It is important for owners of companies, especially sole owner/directors, to plan for succession in management and ownership of the business. One often overlooked aspect of this is what would happen if a director or owner of a business loses legal capacity (ie they can no longer make their own decisions for physical or mental health reasons), either on a temporary or long term basis.
Next month, together with our private client team, we will set out some steps that a prudent owner manager can take to protect their position and family (click here to read). However, what happens if a catastrophic event affects a company which has no protection in place?
The first consideration should always be that, although there are various strict legal requirements to consider it is important that the ultimate aim is to allow the business to continue and maintain its value and income to the owner/directors. A part of the immediate response must be to ensure that day to day operations can continue, with the absent director’s/owner’s tasks being fulfilled by existing or replacement staff. Depending on the history of the business, it is often the case that employees in the business are able to take many decisions, including completing contracts and making payments, which allow the urgent business of the company to continue while the other issues are addressed.
Beyond this, and in order to ensure longer term control, it is important to consider separately the role of the owner manager as shareholder and as director.
The ownership of shares will not change due to the shareholder losing legal capacity and the right to receive dividends or proceeds of sale will not be lost. However, the powers of a shareholder are a personal right of the individual and so rights to vote and the decision to sell shares can’t be exercised by a shareholder who lacks legal capacity.
While there may be other options if shares carrying voting rights are registered in the name of any other person, the powers attaching to shares can ordinarily only be exercised either by a person holding certain types of power of attorney or by a ‘Deputy’ appointed by the Court of Protection to make the relevant decisions on behalf of the shareholders. We will cover these aspects and the key differences next month.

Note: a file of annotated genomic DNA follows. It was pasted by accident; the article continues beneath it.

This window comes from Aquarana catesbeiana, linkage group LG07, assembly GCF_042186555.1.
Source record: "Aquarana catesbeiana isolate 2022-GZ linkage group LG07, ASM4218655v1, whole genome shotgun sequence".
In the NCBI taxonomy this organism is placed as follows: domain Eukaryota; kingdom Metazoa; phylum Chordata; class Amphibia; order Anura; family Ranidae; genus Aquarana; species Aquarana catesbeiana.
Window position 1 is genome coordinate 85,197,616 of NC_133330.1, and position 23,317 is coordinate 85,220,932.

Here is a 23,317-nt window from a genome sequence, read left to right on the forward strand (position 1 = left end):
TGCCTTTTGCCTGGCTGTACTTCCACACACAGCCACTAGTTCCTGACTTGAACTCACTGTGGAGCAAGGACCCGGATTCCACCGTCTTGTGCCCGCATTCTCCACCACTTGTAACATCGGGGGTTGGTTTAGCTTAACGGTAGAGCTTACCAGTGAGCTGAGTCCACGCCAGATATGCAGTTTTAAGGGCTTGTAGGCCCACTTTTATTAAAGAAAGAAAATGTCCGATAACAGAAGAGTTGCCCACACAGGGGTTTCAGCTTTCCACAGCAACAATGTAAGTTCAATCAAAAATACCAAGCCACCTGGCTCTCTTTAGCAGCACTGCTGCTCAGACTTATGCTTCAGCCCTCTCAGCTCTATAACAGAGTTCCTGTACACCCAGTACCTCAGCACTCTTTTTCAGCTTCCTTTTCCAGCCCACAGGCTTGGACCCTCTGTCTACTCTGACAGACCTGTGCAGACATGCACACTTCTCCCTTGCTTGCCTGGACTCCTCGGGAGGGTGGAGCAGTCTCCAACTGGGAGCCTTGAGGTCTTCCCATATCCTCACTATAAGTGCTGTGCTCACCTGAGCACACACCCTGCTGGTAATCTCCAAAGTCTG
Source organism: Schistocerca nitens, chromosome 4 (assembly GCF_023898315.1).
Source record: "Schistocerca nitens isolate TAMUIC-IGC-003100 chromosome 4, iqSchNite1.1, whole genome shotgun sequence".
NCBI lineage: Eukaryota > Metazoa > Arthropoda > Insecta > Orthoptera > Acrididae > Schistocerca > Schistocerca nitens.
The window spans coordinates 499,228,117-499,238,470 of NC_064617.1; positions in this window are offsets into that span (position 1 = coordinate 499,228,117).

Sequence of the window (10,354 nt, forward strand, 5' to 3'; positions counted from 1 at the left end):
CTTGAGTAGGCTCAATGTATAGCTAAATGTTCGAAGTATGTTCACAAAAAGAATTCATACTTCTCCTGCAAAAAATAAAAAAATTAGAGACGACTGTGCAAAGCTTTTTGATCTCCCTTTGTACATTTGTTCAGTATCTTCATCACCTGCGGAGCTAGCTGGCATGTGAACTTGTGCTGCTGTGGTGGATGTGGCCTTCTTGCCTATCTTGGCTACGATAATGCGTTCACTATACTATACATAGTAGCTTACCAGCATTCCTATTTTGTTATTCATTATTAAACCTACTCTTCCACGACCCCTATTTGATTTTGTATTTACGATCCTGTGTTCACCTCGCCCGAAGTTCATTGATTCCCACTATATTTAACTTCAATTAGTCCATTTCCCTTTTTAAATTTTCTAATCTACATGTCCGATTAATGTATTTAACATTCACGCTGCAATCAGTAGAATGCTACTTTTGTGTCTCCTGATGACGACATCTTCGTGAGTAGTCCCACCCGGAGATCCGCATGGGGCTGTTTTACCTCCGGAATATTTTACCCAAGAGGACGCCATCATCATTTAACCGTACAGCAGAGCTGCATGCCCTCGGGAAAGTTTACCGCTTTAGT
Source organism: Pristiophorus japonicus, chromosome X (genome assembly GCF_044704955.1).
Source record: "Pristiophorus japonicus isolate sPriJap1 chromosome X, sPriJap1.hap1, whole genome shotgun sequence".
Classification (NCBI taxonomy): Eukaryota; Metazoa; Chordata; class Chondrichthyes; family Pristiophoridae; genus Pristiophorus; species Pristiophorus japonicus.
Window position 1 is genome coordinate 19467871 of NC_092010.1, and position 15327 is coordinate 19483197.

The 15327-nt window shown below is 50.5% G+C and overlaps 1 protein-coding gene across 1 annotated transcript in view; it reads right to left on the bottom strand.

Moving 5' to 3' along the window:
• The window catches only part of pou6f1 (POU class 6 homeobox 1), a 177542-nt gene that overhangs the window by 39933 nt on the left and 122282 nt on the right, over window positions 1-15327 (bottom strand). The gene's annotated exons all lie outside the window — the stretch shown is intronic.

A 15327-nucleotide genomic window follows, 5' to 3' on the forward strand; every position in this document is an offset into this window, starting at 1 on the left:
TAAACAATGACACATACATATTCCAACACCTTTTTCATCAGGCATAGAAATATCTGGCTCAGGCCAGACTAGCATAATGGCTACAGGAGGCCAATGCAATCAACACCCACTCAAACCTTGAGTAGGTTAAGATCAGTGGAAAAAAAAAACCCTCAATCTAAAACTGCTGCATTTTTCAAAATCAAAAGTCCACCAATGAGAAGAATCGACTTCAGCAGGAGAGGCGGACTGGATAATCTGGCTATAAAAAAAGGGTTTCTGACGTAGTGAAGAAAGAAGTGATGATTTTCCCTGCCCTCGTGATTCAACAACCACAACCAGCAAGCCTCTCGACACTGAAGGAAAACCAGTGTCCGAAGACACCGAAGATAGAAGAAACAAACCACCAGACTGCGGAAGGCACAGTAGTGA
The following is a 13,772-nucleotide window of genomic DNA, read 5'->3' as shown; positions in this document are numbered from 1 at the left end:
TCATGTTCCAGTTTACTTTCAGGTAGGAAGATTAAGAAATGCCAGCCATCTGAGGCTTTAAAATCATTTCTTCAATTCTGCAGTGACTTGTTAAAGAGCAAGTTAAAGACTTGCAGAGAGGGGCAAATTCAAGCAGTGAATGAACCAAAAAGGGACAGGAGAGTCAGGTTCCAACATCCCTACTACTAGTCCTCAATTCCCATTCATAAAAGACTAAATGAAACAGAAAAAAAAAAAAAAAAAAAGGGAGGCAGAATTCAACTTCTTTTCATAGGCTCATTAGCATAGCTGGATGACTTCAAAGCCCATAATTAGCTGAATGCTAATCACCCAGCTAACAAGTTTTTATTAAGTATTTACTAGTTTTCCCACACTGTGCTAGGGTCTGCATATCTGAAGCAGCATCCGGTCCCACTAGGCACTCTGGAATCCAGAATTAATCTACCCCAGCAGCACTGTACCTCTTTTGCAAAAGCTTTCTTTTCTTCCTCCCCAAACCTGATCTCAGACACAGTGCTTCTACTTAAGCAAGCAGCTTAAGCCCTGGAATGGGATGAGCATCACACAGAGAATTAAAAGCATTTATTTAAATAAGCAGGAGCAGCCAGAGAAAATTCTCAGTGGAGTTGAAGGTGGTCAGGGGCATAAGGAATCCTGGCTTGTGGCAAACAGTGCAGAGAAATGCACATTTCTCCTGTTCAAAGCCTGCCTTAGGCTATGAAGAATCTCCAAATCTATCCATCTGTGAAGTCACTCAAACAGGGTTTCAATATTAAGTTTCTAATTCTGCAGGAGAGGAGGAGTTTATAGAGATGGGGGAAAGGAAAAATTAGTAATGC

Unlike shareholder decisions, a director’s powers and duties cannot ordinarily be delegated following a loss of capacity. Indeed, it is often the case that a director’s office will terminate automatically. The company’s articles of association should always be consulted to check the actual position, but for example:
- The old standard ‘Table A’ articles (used by many companies incorporated before 2009) automatically terminate a director’s office if they are admitted to hospital for certain mental health treatment or are subject to certain court orders, including the appointment of a deputy or similar to manage their affairs.
- The latest ‘Model Articles’ are less widely drawn, but still automatically terminate a directorship where a medical practitioner gives a written opinion that the person is and may remain for three months incapable of acting as a director. (It should be noted that up to 2013, there was an additional standard provision that the office terminated where a court order was given restricting the individual’s ability to exercise their own decision making powers and this remains in many companies’ articles).
It is worth remembering that the office as a director remains distinct from the role as an employee and any termination of directorship would not necessarily mean the termination of employment rights. This can be useful in maintaining salary income, particularly if the incapacity is expected to be temporary.
Even if their office is not terminated, clearly the director cannot act while not having capacity and so it usually is necessary to appoint a new director to continue to act and make decisions for the company.
Apart from the challenge of finding someone prepared to take on this role, there are procedural issues, not least that where there is no director only the shareholders have the right to appoint a director (by an ordinary resolution, ie more than 50% of those voting). It is therefore often necessary to exercise the owner manager’s shareholding powers to make the appointment. If this is via the Court of Protection/Deputy route it can take some time to achieve, which is why we recommend advance planning to protect against this scenario and will offer some guidance next month.
Other articles from March's newsletter
Although correct at the time of publication, the contents of this newsletter/blog are intended for general information purposes only and shall not be deemed to be, or constitute, legal advice. We cannot accept responsibility for any loss as a result of acts or omissions taken in respect of this article. Please contact us for the latest legal position.